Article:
Okay, I admit it... I love it when things go perfectly. Whether it be a cake I’m baking, an event I’m helping to plan, even a family holiday.
Many of you know that I have struggled with speaking in Thai but did you know that I also struggle speaking in English too… okay, so maybe just in front of large crowds!!
It’s all because I want it to sound perfect and if I think it’s not going to be then fear kicks in. Erg!
So anyway, last week, we had the opportunity to take a much-needed getaway with just us five. I was super-excited to have planned the PERFECT trip away.
The plan was to have no plan. Just stay at the beach and relax and hang out together. We were all looking forward to some serious “Crossie” time together.
We have lived in the ZOE Transitional Home for exactly 12 months now. It’s been a rollercoaster ride of emotions and craziness. It has stretched us in ways that we didn’t realize we could be stretched and challenged us tremendously. My heart has broken, once again, for the precious children that ZOE rescues.
It cries out for the healing transformation that brings life back to hearts that ache to feel loved and accepted, and longs for moments when they get to know who they are and to accept that they’re precious and worthy.
Well, our holiday location was perfect. All the “bits” that I was able to control and organise worked out really well.
But despite the “perfect” setting, and many wonderful bonding moments and laughter… our beautiful holiday also included an ugly side of bouts of diarrhea, sunstroke, vomiting, an ear infection and five people who all desperately needed time and space to unwind, process and relax in their own individual ways!!
You get the picture…
As the holiday drew to a close, we decided to take one last leisurely stroll along the beach at sunset. A few nights prior, I had found a really nice, big shell that some other people passing by had even stopped to comment on.
So, on this final night, I had just one more opportunity to scout the beach while the tide was out and I was determined to find another “perfect” shell for my collection.
Tobi and I were walking together, eyes both scouring the sand when we began to chat about various things. “Isn’t it amazing?” I said, “How we all have such different taste about what beauty is? Like I might pick up this shell and think it is so pretty, but you might be thinking it’s average and then you see a shell that you really like, and I might not think it’s very special at all.” He agreed.
Moments later, he produced a shell for me, “Is this what you’re looking for Mum? You can have it.”
“Aww thanks” I replied, at first glance it looked good but then I noticed something and my perfectionist side dominated, “but actually I won’t keep this one. See, it’s broken.”
His next words left me speechless.
“Yes Mum it is, but even broken shells are beautiful.”
His words stuck in my mind and began playing over and over. He was so right.
Later that night after finishing a movie we’d starting watching the day before, Dave and I were just about to give the instruction for the kids to head off to bed, when Eliana spoke up suggesting we have a time of prayer as a family, thanking God for this wonderful time away we’d had together. We all agreed, it was a great idea. I love hearing my children pray. It gives me such insight into their hearts and minds.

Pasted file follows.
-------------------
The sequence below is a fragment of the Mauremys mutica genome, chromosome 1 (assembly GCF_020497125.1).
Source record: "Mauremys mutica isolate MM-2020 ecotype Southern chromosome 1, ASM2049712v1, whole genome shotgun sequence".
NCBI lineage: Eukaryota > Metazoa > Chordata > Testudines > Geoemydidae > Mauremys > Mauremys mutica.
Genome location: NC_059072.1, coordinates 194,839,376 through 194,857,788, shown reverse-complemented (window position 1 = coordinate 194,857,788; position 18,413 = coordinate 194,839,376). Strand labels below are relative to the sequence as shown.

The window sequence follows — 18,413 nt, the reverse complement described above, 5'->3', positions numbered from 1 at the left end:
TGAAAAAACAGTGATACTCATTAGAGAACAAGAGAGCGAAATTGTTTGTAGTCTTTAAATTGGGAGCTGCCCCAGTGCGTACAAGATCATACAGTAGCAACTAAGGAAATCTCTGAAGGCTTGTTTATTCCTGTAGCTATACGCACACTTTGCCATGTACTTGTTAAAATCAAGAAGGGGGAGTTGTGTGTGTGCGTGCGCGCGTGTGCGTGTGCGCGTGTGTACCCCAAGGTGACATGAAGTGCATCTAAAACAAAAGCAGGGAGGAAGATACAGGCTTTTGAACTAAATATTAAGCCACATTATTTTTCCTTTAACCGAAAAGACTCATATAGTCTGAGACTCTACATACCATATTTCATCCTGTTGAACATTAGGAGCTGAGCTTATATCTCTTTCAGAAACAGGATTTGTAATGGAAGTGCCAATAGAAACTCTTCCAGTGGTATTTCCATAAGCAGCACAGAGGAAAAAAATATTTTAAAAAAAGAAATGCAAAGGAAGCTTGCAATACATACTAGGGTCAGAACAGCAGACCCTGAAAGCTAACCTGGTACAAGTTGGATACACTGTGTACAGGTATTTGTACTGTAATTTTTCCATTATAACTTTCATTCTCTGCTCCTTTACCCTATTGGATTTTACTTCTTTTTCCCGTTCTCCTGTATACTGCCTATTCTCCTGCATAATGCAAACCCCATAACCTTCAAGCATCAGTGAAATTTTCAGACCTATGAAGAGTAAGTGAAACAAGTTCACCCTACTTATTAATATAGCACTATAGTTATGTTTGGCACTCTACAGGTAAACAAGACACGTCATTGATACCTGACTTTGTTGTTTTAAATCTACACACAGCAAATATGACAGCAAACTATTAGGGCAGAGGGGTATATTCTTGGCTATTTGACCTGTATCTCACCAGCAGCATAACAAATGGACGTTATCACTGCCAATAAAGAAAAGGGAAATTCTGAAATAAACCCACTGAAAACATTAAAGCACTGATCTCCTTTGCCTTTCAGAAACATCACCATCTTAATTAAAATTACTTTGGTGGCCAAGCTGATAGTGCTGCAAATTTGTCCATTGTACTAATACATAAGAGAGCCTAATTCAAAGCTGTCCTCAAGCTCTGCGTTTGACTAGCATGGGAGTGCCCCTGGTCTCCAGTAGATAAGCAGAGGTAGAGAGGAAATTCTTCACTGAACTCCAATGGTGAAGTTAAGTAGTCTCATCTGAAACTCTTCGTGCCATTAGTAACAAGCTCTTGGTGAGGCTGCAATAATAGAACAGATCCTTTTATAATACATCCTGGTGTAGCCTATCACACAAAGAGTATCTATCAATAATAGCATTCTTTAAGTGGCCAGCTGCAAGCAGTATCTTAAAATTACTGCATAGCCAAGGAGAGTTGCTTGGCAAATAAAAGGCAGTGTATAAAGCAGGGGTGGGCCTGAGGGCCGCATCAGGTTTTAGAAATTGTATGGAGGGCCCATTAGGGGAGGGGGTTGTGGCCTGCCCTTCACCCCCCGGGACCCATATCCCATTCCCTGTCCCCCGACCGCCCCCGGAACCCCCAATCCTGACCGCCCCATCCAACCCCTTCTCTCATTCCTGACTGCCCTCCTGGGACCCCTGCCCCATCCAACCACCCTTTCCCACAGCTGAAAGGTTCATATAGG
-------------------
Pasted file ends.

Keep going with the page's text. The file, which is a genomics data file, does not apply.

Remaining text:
After we’d prayed she suggested that we also have a time of encouragement for one another- isn’t it awesome when you see your children take the lead on the things that you, as the parent, usually instigate?
Towards the end of the time of encouragement, I decided to share the conversation that Tobi and I had had on the beach earlier. I spoke about how it had reminded me that we are all imperfect.
We are all broken in some way and we each have so many things that God is working through in our lives, but that indeed we are still beautiful to Him. And with the realisation that that is how God sees us, and other people, we are able to try to see others in the same way - broken yet beautiful!
After we’d talked about this, Eliana came to whisper closely. “At the start of the week, I used to only collect the perfect shells too, Mum” she said quietly, “But then Tobi explained to me how when a shell is broken, you can see right inside the shell, which you can’t normally see. He said that some shells aren’t that nice to look at on the outside but on the inside they’re beautiful.”
Our holiday ended faster than I would’ve liked (why is that?) and it was time to trade wading through warm salty water, for the long list of emails that awaited me. As I skim read, one email jumped off the screen, “Would I share at a meeting on Tuesday about the Transitional Home?”
Despite the fact that this request made me feel physically sick and, after I'd read it, my heart started racing faster than a Japanese bullet train, I must remember that I may not ever be a perfect public speaker but what I can share is what God is doing beautifully in, and through, this transitional home… the progress in the lives of the young adults who come in and out… and what God is doing in my own family too. It can be messy at times to strip away masks and expose inner fears but through God’s grace and love we can experience hope, healing, authenticity and love.
Please know this week, there is beauty in your brokenness!!